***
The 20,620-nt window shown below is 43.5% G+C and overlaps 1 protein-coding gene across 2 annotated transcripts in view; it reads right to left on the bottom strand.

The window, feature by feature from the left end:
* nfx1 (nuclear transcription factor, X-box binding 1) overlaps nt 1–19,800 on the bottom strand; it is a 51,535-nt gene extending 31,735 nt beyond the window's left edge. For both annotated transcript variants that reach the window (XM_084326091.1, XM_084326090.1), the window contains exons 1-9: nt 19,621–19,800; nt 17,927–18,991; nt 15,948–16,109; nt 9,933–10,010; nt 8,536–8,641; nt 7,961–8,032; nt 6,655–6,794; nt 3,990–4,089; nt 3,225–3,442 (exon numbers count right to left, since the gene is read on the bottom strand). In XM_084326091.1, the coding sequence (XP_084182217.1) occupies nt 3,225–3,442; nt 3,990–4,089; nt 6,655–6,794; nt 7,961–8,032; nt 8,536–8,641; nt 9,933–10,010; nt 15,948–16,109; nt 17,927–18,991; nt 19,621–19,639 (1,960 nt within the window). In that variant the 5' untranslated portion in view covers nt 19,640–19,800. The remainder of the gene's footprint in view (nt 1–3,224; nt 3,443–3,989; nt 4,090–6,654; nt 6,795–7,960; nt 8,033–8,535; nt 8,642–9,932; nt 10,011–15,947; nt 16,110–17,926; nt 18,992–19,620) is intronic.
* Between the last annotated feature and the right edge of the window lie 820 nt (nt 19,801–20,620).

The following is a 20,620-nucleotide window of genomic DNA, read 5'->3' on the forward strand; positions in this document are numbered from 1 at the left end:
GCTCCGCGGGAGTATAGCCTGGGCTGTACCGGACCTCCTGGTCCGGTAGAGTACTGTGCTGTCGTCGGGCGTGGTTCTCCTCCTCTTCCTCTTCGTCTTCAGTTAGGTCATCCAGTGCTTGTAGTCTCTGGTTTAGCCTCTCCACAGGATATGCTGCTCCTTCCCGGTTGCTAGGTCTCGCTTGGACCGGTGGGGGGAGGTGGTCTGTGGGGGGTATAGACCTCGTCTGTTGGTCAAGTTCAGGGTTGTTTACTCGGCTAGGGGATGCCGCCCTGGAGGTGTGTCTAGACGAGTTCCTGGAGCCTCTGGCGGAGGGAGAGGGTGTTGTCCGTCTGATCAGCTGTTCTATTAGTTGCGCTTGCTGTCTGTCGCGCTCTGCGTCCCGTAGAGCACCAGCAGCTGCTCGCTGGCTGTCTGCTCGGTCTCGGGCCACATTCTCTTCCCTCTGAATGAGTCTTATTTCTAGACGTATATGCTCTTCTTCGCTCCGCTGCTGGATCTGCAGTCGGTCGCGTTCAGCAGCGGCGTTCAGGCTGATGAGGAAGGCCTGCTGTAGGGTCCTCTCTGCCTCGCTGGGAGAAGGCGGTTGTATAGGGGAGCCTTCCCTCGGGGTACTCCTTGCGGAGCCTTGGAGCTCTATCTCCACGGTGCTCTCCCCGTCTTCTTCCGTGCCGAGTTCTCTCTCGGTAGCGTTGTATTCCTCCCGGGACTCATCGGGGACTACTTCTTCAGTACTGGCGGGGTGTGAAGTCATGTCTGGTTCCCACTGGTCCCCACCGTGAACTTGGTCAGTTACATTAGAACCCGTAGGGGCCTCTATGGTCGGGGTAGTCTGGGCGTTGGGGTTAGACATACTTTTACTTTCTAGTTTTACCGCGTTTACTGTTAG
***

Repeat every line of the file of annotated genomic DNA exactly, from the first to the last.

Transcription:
The 20,620-nt window shown below is 43.5% G+C and overlaps 1 protein-coding gene across 2 annotated transcripts in view; it reads right to left on the bottom strand.

The window, feature by feature from the left end:
* nfx1 (nuclear transcription factor, X-box binding 1) overlaps nt 1–19,800 on the bottom strand; it is a 51,535-nt gene extending 31,735 nt beyond the window's left edge. For both annotated transcript variants that reach the window (XM_084326091.1, XM_084326090.1), the window contains exons 1-9: nt 19,621–19,800; nt 17,927–18,991; nt 15,948–16,109; nt 9,933–10,010; nt 8,536–8,641; nt 7,961–8,032; nt 6,655–6,794; nt 3,990–4,089; nt 3,225–3,442 (exon numbers count right to left, since the gene is read on the bottom strand). In XM_084326091.1, the coding sequence (XP_084182217.1) occupies nt 3,225–3,442; nt 3,990–4,089; nt 6,655–6,794; nt 7,961–8,032; nt 8,536–8,641; nt 9,933–10,010; nt 15,948–16,109; nt 17,927–18,991; nt 19,621–19,639 (1,960 nt within the window). In that variant the 5' untranslated portion in view covers nt 19,640–19,800. The remainder of the gene's footprint in view (nt 1–3,224; nt 3,443–3,989; nt 4,090–6,654; nt 6,795–7,960; nt 8,033–8,535; nt 8,642–9,932; nt 10,011–15,947; nt 16,110–17,926; nt 18,992–19,620) is intronic.
* Between the last annotated feature and the right edge of the window lie 820 nt (nt 19,801–20,620).

The following is a 20,620-nucleotide window of genomic DNA, read 5'->3' on the forward strand; positions in this document are numbered from 1 at the left end:
GCTCCGCGGGAGTATAGCCTGGGCTGTACCGGACCTCCTGGTCCGGTAGAGTACTGTGCTGTCGTCGGGCGTGGTTCTCCTCCTCTTCCTCTTCGTCTTCAGTTAGGTCATCCAGTGCTTGTAGTCTCTGGTTTAGCCTCTCCACAGGATATGCTGCTCCTTCCCGGTTGCTAGGTCTCGCTTGGACCGGTGGGGGGAGGTGGTCTGTGGGGGGTATAGACCTCGTCTGTTGGTCAAGTTCAGGGTTGTTTACTCGGCTAGGGGATGCCGCCCTGGAGGTGTGTCTAGACGAGTTCCTGGAGCCTCTGGCGGAGGGAGAGGGTGTTGTCCGTCTGATCAGCTGTTCTATTAGTTGCGCTTGCTGTCTGTCGCGCTCTGCGTCCCGTAGAGCACCAGCAGCTGCTCGCTGGCTGTCTGCTCGGTCTCGGGCCACATTCTCTTCCCTCTGAATGAGTCTTATTTCTAGACGTATATGCTCTTCTTCGCTCCGCTGCTGGATCTGCAGTCGGTCGCGTTCAGCAGCGGCGTTCAGGCTGATGAGGAAGGCCTGCTGTAGGGTCCTCTCTGCCTCGCTGGGAGAAGGCGGTTGTATAGGGGAGCCTTCCCTCGGGGTACTCCTTGCGGAGCCTTGGAGCTCTATCTCCACGGTGCTCTCCCCGTCTTCTTCCGTGCCGAGTTCTCTCTCGGTAGCGTTGTATTCCTCCCGGGACTCATCGGGGACTACTTCTTCAGTACTGGCGGGGTGTGAAGTCATGTCTGGTTCCCACTGGTCCCCACCGTGAACTTGGTCAGTTACATTAGAACCCGTAGGGGCCTCTATGGTCGGGGTAGTCTGGGCGTTGGGGTTAGACATACTTTTACTTTCTAGTTTTACCGCGTTTACTGTTAG